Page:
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Availability Manager Log File

 
Peter Clarke
Regular Advisor

Availability Manager Log File

Here is another file that someone may be able to look at and tell me what is wrong.
This is to do with my previous question...

Regards

Peter
6 REPLIES
Peter Clarke
Regular Advisor

Re: Availability Manager Log File

Also typical uaf working set values are:

WSdef - 2000
WSquo - 4000
WSextent - 16384

Any suggestions on what to set the working sets to??
Jan van den Ende
Honored Contributor

Re: Availability Manager Log File

Peter,

could it be that your hardware is just a little bit bigger than the system which the AM treshold values are tuned to?

The amount of IO being reported means YOUR system can do, and does do, a lot more work than your reporting tool considers 'normal'.
And I guess you DO have this system to work for you(r company)?

As it is now, just writing this log-file itself is generating significant I/O :-(
Adjust your AM rules so that EXCEPTIONS are reported, but normal-to-your-system conditions are NOT.

_Some_ entries ARE interesting though.

-several signals of 'working set quota is too small'. Seek out those accounts, THOSE are the usernames that would benefit from a WSQUO boost!
You might consider starting with doubling it.
Watch WSEXT as well, you wouldn't want to increase WSQ over WSE!
( and beware, SYSGEN WSMAX sets a hard upper limit, it might need increasing as well, but THEN have AUTOGEN do its recalc on all values).
- several 'SYSTEM high page fault rate'
increase SYSMWCOUNT (start at doubling; we are at 8 * default)
- 'Window turn rate on EURAXP is high'.
Indicative of fragmented files. You CAN however let VMS deal with it (at the cost of memory use) by setting SYSGEN ACP_WINDOW to 255.
This gives cathedral windows to your file headers, ie, irrespective of size the whole header is kept in memory. The parameter IS Dynamic, but changes take only effect for disks mounted AFTER the change!
- several 'paging I/O rate is high'
Seek these out! Those accounts need boosting their PGFLQ (start by doubling)

I DID notice some, but very little, COM state reports. If you did NOT set a treshold to reduce reporting those, than I guess your system can readily handle the load (at least, during this logfile period)

Well, enough work to get started, I think.

Success!


Jan

Don't rust yours pelled jacker to fine doll missed aches.
Peter Clarke
Regular Advisor

Re: Availability Manager Log File

Thanks Jan,

I know about the io window turn rate and split transfer rate,coming in this weekend to defrag the disks some are 92% fragmented.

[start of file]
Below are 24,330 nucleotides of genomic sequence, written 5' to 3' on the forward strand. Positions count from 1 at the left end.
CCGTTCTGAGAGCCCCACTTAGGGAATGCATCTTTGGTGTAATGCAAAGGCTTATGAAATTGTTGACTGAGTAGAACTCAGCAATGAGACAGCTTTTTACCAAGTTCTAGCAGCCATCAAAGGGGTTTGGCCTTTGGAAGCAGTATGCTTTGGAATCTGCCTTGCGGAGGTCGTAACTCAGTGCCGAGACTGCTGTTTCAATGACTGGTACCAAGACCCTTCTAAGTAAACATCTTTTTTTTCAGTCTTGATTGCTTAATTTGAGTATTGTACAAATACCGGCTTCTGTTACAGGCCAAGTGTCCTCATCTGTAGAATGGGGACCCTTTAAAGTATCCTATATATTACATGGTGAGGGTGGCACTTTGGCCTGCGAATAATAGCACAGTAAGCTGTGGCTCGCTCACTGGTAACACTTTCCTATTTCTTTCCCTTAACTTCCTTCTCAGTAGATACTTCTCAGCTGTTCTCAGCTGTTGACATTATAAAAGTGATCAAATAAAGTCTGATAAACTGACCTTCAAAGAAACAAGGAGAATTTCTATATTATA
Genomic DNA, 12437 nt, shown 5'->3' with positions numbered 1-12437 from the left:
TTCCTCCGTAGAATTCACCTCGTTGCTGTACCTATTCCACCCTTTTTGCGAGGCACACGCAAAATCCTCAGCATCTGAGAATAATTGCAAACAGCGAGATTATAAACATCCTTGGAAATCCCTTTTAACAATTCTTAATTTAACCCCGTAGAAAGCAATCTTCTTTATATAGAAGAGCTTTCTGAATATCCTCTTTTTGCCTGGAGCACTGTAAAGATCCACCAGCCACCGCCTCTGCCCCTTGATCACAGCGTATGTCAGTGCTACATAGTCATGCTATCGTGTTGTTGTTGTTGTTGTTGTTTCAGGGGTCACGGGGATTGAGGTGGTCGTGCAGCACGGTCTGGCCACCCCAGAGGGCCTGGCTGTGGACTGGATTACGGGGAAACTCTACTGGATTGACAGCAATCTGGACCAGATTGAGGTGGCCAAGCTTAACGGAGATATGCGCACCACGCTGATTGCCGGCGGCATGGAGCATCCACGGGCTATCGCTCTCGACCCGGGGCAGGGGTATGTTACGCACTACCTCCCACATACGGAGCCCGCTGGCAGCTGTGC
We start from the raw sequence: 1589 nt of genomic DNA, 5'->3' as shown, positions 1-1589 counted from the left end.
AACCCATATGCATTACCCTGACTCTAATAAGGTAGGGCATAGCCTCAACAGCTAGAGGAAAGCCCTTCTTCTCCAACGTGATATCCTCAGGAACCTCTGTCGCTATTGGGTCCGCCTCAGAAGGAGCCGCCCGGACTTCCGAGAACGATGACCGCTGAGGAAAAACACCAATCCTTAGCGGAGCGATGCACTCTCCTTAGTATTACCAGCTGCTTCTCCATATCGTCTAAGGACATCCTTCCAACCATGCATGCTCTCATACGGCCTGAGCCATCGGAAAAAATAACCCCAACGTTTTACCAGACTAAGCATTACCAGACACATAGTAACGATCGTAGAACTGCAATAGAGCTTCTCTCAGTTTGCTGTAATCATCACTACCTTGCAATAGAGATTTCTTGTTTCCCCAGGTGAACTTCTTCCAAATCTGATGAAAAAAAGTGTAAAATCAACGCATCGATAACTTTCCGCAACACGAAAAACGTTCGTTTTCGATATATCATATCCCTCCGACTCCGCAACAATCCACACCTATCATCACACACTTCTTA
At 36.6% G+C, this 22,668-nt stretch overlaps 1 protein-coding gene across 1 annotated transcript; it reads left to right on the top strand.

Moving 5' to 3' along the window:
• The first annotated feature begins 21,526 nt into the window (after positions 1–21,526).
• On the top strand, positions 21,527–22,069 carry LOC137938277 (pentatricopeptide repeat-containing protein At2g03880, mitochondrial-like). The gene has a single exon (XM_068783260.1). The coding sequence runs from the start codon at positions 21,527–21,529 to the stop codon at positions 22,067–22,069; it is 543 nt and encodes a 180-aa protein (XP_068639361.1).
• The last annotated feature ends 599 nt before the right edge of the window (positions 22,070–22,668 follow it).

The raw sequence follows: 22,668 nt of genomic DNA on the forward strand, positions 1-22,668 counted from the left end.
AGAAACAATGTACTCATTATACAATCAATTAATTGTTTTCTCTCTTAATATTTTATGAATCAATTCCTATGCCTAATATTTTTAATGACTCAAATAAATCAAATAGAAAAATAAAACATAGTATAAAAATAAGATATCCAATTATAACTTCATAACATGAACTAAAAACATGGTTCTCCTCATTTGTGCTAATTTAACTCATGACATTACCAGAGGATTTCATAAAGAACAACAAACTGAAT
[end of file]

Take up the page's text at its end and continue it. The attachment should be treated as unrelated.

Will try the things you have suggested though.

Regards

Peter
Peter Clarke
Regular Advisor

Re: Availability Manager Log File

Just one question all the processes that give the message working set quota too small are subprocesses do i still increase the user wsquo??
Jan van den Ende
Honored Contributor

Re: Availability Manager Log File

Peter,

Yes, that's what the process names suggest.
I must admit that I failed to take note though :-(
But it _IS_ all the more reason!
These are pooled quota, if you create a subprocess (spawn, lib$spawn, etc) the quota of the spawning process are split, half given to the child, and half kept.
Next spawn leaves/gives only 1/4th, then 1/8th etc!!!
You CAN tweak this a bit by PQL_Mxxx params, because no process ever gets less, but that IS rather crude. (could be a good safetynet though).

Jan
Don't rust yours pelled jacker to fine doll missed aches.
Hein van den Heuvel
Honored Contributor

Re: Availability Manager Log File


Jan is on the rigth track here.

You'll need to tweak tweak the AMDS rules to tell it that higher direct and buffered IO rates are normal for your box. After all, that is just an indication of work being done. Whether thre are more DIO then needed can only be determined from appliaction (Oracle) data.
Even if amds is rigth and those rates are too high, by increasing the threshholds you will be able to focus on the worst offenders which probably give you better insights quickly.
Now you do NOT want to do this just from reports a week late. You want to run this while the system is active such that you can ask Oracle who is responsibel for certain slaves. You have to query V$SESSIONS and V$PROCESS to correlate the backend (for example ORA_EURPC0927 with a frontend (maybe LPIOLI) to get a clue of what work migth be attempted. You probably also want to (have your dba) query v$sql to get an impression which queries are being executed when DECamds is complaining. Maybe you can find Oracle tablescans that can be addressed or maybe you find OCI connections that can benefit from larger array sizes.

Good Luck,

Hein.